What do you think of this statement? Explain your reasons. Suggested Response: There is no one correct response. Students who compare Newt Knight to Robert E. Lee, often thought of as a Southern "patriot," should be reminded that while General Lee was brilliant on the field of battle, his statesmanship is open to serious criticism. Before he joined the rebellion, General Lee was an officer in the U.S. Army, having taken an oath to defend the Constitution. Shortly before the Civil War he had been offered command of the Union armies. General Lee disliked slavery and joined the rebellion claiming loyalty to his seceded home state of Virginia. One view is that Lee betrayed his oath to support the U.S. Constitution for what turned out to be an outmoded theory of states rights and to defend a criminal enterprise, slavery. Had General Lee contributed his considerable talents to fighting for the Union, the Civil War would probably have been over in a very short period of time. Thus, General Lee can be said to bear some responsibility for the deaths of hundreds of thousands of men, North and South. Newton Knight, on the other hand, fought to protect his family and friends from a government that endorsed the criminal enterprise of slavery and which seized the crops and farm animals of poor people, leaving unprotected wives and children in desperate circumstances.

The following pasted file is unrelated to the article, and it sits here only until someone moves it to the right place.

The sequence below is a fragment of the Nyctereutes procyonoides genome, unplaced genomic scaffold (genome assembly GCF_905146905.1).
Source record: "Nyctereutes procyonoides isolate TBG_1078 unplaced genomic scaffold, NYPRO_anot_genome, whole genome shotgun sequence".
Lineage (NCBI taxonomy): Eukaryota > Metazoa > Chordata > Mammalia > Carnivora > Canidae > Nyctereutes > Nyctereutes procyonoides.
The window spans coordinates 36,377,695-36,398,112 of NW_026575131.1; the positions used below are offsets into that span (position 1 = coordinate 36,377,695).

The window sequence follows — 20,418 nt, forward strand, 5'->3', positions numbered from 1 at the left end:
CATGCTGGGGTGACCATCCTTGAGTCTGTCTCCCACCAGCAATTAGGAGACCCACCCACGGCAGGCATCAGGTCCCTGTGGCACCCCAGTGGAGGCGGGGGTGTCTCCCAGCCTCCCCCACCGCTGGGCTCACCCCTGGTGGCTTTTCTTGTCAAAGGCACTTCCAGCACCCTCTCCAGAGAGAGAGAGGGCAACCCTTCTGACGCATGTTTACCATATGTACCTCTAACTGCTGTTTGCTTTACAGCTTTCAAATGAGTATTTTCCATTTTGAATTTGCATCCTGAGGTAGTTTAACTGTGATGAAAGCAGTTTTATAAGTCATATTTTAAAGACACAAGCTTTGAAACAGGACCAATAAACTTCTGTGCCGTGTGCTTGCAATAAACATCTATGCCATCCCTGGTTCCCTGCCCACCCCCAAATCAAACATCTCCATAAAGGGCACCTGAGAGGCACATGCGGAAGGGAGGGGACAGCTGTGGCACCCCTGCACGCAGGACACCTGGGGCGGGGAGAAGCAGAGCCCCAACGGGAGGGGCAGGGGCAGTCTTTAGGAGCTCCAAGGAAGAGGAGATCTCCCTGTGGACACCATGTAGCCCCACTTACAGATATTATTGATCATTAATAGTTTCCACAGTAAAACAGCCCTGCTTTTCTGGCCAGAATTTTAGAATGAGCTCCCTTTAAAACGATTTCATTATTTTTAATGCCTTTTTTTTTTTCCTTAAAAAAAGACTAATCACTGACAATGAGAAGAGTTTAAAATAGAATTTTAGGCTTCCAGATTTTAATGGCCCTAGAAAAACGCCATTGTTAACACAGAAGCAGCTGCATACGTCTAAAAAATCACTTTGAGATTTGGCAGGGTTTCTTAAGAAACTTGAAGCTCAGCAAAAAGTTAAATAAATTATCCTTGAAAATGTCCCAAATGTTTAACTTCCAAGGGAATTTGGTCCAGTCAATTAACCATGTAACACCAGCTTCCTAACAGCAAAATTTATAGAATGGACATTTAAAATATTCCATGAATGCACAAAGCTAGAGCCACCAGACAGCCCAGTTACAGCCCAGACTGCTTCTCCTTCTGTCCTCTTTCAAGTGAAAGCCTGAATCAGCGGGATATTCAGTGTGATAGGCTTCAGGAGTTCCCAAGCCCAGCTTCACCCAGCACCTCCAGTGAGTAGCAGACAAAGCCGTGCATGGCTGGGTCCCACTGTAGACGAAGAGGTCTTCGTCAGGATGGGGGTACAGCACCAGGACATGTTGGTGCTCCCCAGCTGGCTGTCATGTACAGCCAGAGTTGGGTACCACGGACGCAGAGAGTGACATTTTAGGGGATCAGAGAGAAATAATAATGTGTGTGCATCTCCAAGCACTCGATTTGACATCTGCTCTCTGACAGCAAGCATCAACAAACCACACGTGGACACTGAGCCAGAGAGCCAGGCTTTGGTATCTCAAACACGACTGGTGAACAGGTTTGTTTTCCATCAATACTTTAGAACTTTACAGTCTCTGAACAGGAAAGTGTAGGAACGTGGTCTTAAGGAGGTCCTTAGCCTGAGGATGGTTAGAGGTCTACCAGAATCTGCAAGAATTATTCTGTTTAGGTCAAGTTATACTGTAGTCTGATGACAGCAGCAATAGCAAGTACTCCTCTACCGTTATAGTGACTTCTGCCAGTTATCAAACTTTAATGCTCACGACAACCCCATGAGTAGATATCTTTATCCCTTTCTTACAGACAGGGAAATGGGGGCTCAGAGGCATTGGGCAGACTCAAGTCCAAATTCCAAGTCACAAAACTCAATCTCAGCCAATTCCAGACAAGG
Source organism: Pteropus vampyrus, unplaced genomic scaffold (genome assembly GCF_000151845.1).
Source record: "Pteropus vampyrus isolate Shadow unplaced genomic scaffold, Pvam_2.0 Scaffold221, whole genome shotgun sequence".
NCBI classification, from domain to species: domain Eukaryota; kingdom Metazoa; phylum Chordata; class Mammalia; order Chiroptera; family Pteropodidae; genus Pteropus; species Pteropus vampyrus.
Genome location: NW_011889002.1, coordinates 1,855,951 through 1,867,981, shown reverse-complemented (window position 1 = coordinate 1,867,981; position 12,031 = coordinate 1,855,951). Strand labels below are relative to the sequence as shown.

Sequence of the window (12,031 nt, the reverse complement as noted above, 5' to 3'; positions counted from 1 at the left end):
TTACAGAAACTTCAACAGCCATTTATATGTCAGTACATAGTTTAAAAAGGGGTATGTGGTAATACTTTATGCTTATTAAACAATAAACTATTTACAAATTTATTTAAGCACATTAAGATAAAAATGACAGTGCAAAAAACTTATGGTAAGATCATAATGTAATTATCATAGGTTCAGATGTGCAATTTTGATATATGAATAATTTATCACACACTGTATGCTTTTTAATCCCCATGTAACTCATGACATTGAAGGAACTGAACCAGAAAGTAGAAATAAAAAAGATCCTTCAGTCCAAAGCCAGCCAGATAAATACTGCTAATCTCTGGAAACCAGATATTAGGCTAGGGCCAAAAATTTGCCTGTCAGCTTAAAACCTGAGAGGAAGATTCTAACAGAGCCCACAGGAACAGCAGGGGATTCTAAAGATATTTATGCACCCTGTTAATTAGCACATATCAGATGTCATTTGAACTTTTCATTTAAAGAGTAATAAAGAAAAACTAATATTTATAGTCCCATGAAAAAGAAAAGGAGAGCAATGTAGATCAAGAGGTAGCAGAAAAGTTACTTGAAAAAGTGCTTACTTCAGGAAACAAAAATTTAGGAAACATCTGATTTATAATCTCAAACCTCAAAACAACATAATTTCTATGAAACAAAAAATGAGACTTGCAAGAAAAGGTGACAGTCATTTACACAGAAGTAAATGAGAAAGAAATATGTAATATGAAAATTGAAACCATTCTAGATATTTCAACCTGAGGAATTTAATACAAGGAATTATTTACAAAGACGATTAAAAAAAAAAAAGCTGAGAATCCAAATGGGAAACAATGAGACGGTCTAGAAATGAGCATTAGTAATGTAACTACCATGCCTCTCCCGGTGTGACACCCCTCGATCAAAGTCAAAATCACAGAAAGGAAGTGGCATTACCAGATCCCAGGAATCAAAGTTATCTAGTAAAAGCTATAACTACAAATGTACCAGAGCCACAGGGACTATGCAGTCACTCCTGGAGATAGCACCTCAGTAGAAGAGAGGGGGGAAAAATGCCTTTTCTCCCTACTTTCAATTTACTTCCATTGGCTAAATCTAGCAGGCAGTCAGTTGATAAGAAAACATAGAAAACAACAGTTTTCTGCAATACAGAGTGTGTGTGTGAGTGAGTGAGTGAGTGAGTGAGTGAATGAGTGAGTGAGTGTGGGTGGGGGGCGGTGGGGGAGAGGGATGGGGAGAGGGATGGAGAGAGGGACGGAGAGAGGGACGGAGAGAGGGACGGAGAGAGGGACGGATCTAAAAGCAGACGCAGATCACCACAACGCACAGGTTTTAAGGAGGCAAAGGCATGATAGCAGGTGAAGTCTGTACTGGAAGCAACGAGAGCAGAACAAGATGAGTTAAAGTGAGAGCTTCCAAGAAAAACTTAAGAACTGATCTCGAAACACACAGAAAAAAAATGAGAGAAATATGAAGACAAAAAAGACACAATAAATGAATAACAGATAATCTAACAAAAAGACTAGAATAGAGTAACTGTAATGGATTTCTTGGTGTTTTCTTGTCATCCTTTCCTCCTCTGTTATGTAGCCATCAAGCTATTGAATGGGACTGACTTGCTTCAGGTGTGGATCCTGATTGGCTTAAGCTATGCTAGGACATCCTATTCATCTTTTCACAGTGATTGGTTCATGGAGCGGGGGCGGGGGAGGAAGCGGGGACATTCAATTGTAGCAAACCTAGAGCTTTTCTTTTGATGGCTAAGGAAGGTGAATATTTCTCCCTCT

Questions About Race Suggested by this Film

7.   Instances of Southern white men having sexual relations with black women were not unusual both before the Civil War and after. What was different about the way that Newton Knight treated Rachel and their children compared to the way that most white men in the South treated black women with whom they had sexual relations and the children that came after? Suggested Response: He showed respect for Rachel, took her as his common-law wife, and had the integrity to acknowledge his children and take care of them.